I realized that I should learn how to swim when I was 29 years old and inside of a kayak in the South China Sea. My friends quickly jumped out of their kayak’s to swim in the beautiful lagoons along the coast of Vietnam. Unfortunately, my intense fear of the water paralyzed me and I was stuck watching them from inside the safety of my boat.
Surprisingly, I grew up on the water. Michigan is famous for its thousands of lakes, including Lake Huron, where I spent my summers as a child. My family had a boat and a jet ski so we would spend every sunny weekend on the lake. Even so, the only formal swimming lessons I ever took were toddler swim classes with my mom.
As a child, I was not afraid of the water. It wasn’t until one summer day when I was riding on the jet ski with my dad. Somehow, we hit a wave and I was tossed from the back and into the cold water. Luckily, I had a life jacket on and I was completely fine apart from the intense fear I felt during the whole ordeal.
As I got older, I started to realize how unpredictable water can be and became more and more uncomfortable. I began to wear a life jacket when I would go on the boat to help me feel more relaxed. I also started skipping trips to swimming pools with my friends because I was simply too afraid.
After my trip to Vietnam, I realized that my fear was causing me to miss out on some great opportunities. I decided it was time to start swimming lessons. I was terrified the first time I went to Podoli. The water was too deep and too cold for my liking. Thankfully, in my first few lessons, I was able to stay close to the edge of the pool so I could reach out and grab the side when I was nervous.
During the first lessons, I swallowed a ton of water and always left the pool coughing and sneezing. I was completely uncomfortable but I could also feel myself progressing. I was quickly becoming less nervous and after about 10 lessons I was able to swim a basic crawl. I have now been swimming for about two years.
I have achieved a lot of my goals including snorkelling and surfing for the first time when I was in Bali on holiday. I have also set a goal for myself to swim in a 5K race. I hope that accomplishing the 5K will help me feel more confident in an open water setting and in my strength as a swimmer. Even after the race, I plan to continue with my lessons to keep building up my courage and endurance in the water. I still have areas to improve, like holding my breath for more than 10 seconds! ☺
After training with Lukas for 1 year I was quite confident swimming crawl and no longer had any nerves in the pool. A friend of mine told me about the Lake Balaton 5K race which occurs every summer in Hungary. The race seemed very well organized and popular with international swimmers. Lukas agreed that it was a great goal and in the fall of 2016 we started training towards it.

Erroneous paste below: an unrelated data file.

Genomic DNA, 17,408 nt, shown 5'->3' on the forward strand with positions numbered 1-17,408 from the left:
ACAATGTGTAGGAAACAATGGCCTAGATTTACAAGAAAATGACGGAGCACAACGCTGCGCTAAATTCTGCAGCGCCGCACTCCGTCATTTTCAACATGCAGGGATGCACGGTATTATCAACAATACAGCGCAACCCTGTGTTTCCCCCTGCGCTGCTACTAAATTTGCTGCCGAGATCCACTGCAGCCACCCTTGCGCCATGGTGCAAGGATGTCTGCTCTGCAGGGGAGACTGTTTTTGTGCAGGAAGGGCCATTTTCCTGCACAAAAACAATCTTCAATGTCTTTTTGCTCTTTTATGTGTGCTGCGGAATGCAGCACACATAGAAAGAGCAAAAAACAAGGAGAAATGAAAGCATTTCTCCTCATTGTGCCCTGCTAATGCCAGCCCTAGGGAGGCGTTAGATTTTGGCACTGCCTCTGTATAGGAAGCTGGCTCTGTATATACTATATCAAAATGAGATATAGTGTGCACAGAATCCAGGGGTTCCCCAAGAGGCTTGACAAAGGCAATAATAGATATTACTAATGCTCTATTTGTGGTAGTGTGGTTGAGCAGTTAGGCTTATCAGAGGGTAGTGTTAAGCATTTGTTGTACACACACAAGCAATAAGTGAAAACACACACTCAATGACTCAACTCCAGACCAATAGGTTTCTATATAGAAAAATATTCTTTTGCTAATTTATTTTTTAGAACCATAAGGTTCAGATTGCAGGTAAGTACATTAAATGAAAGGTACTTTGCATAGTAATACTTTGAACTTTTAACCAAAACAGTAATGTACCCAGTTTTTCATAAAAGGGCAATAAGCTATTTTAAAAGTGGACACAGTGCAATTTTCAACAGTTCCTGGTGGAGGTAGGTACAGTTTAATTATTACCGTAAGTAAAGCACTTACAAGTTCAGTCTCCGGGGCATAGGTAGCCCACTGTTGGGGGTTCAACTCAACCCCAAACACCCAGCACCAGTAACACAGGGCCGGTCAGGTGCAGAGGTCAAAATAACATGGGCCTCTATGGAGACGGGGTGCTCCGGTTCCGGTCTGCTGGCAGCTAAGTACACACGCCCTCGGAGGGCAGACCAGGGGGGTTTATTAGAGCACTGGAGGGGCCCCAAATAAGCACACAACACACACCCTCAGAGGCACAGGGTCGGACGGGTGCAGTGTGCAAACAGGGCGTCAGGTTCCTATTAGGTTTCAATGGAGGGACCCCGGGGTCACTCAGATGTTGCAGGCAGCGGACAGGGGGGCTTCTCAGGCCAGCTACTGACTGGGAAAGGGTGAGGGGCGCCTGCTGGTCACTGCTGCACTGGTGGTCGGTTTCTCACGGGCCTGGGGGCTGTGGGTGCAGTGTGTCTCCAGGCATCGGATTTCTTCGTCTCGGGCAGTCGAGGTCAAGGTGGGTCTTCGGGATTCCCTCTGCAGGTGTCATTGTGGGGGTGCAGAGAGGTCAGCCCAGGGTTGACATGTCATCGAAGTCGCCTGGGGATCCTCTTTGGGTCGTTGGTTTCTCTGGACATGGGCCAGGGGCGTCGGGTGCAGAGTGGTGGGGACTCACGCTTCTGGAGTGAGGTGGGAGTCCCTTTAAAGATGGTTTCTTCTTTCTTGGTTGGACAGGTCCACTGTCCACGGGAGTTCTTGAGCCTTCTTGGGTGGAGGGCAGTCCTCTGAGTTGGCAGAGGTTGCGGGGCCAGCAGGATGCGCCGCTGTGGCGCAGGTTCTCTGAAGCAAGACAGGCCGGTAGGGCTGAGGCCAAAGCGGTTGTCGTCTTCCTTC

Of course, my main worry about the 5K was the distance. In each of my lessons with Lukas, we worked on increasing distance and building endurance. Some of our lessons were focused on swimming quick sprints and other lessons were focused on keeping my pace over longer distances. We also worked on sighting in the water to prepare for lake swimming. One of the most helpful exercises was swimming laps with my eyes closed in order to prepare for the low visibility in the lake.
The 5K was scheduled for 1 July 2017, however, due to poor weather, it was postponed twice. Luckily, I was still able to attend the race when it was finally held on 9 July 2017. The race started in the town of Révfülöp and finished on the side at Balatonboglár, Platán Strand. The distance from the start point to the finish point was 5.2 kilometres.
When arriving at the starting point, the race organizers arrange for a medical check to ensure the participants are fit for the race. They also have great facilities to hold bags so that when the swimmers arrive at the other side of the lake they will have access to their clothes, towels, etc. Since there were 8,277 participants, the organizers allow swimmers to start swimming anytime between 7 AM and 11:45 AM. The only rule is that the swimmers need to be finished by 4 PM at the latest.
The registration and medical check went very quickly so I was ready to start the race around 10 AM. There was quite a long line to the starting point and I was in the water by 11 AM. I was nervous and uncomfortable during my first few strokes. The lake seemed deeper than I thought and the visibility in the water was zero. Lukas warned me many times about the visibility, but I was still very surprised when I took my first look under the water! There was also a lot of sand and seaweed which took some getting used to. I realized quickly that lake swimming and pool swimming are very different. I took a few deep breaths and continued on.
Along the race route, there are boats every 100 meters. Swimmers can stop alongside the boats for water or sugar cubes. I stopped after about 500 meters to rest and regroup. I was struggling swimming crawl as the water was quite wavy. I noticed most of the other swimmers were swimming breaststroke so I decided to continue swimming alternating between crawl and breaststroke. I was also very thankful for the sighting practice in the pool as it was really important, not only to see the other swimmers but also to keep myself swimming straight in the water.
In the end, I finished the 5.2K in 3 hours and 15 minutes. The race was very challenging but also extremely rewarding. I was able to overcome my nerves during the first 1 kilometre and remembered my training which helped me finish. I am very proud of myself for overcoming my fear, sticking with my goal, and training hard over the last year. Even though the race is over, I will still continue to swim and set new and challenging goals for myself!